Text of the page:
On Fri, Apr 25, 2014 at 8:58 PM, Josh Berkus <j...@agliodbs.com> wrote:
> Well, I've already had collisions with UUID-OSSP, in production, with
> only around 20 billion values.  So clearly there aren't 122bits of true
> randomness in OSSP.  I can't speak for other implementations because I
> haven't tried them.

Interesting. The statistical chances of this happening should be
approximately 4e-17. Are you certain that this was due to uuid-ossp
and not an application bug?

Can you say what kind of operating system and environment that was? I
skimmed the sources of uuid-ossp 1.6.2 and it seems to be doing the
right thing, using /dev/urandom or /dev/random on Unixes and
CryptGenRandom on Windows. Barring any bugs, of course. However, if
these fail for whatever reason (e.g. out of file descriptors), it
falls back to libc random(), which is clearly broken.

On Fri, Apr 25, 2014 at 6:18 PM, Greg Stark <st...@mit.edu> wrote:
> The difficulty lies not really in the PRNG implementation (which is
> hard but well enough understood that it's not much of an issue these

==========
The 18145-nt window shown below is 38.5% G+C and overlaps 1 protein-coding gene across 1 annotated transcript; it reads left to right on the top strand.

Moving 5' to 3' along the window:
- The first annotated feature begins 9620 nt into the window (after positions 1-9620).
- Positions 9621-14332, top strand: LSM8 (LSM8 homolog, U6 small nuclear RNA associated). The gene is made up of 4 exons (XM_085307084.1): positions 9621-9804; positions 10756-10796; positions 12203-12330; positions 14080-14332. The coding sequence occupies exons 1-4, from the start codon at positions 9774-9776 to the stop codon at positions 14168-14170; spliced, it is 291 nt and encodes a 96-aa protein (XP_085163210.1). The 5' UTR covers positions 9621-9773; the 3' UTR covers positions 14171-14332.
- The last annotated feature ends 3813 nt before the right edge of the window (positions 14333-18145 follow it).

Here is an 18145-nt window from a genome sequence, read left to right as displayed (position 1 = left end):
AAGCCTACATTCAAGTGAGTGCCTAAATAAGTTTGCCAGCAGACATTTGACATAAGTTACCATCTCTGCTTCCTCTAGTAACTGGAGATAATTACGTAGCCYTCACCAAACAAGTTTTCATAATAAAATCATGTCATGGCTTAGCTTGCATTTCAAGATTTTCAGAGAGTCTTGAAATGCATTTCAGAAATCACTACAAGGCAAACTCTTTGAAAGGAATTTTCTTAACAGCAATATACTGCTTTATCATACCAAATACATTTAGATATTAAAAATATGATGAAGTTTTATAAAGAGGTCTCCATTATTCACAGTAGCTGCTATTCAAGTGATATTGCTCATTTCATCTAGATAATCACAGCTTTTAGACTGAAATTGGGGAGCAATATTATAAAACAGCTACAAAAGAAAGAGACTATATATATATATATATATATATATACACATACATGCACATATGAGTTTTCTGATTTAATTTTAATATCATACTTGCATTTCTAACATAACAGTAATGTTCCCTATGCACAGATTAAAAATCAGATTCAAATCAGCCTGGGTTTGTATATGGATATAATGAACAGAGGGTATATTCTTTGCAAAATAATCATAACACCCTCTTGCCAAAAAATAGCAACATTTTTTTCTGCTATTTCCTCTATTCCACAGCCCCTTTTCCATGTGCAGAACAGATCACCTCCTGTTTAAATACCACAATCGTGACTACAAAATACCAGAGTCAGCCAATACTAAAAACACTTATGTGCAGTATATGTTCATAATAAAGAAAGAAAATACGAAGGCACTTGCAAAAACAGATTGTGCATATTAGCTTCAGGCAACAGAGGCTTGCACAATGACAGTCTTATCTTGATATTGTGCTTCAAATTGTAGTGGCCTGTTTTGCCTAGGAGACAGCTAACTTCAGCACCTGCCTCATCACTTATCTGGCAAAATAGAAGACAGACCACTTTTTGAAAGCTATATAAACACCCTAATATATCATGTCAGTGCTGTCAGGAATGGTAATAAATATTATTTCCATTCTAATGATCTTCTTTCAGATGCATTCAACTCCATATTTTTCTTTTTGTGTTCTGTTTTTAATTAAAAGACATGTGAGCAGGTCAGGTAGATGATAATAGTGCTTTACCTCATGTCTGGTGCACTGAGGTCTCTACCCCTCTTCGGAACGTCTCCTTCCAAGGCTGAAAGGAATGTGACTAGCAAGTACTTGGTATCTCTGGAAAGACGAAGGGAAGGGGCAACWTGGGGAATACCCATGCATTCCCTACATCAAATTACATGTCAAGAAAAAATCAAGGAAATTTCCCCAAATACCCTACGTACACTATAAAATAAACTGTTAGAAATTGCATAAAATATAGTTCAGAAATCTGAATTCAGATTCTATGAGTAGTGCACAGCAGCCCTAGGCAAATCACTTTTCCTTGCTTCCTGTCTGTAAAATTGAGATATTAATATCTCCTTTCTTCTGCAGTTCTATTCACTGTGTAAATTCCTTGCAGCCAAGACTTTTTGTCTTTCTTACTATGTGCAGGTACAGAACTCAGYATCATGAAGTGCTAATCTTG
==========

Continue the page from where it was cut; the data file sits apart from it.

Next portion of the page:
> days). The difficulty lies in obtaining enough entropy. There are ways
> of obtaining enough entropy and they are available.

> Obtaining enough entropy requires access to hardware devices which
> means a kernel system call.

This is a solved problem in most environments, too. The kernel
collects entropy from unpredictable events and then seeds a global
CSPRNG with that. This collection happens always regardless of whether
you request random numbers or not, so essentially comes for "free".
Applications can then request output from this CSPRNG.

Reason being, this infrastructure is necessary for more critical tasks
than generating UUIDs: pretty much all of cryptography requires random

> They also deplete
> the available entropy pool for other sources which may means they have
> security consequences.

This only affects the Linux /dev/random, which is discouraged these
days for that reason. Applications should use urandom instead. To my
knowledge, there are no other operating systems that have this
"depletion" behavior.


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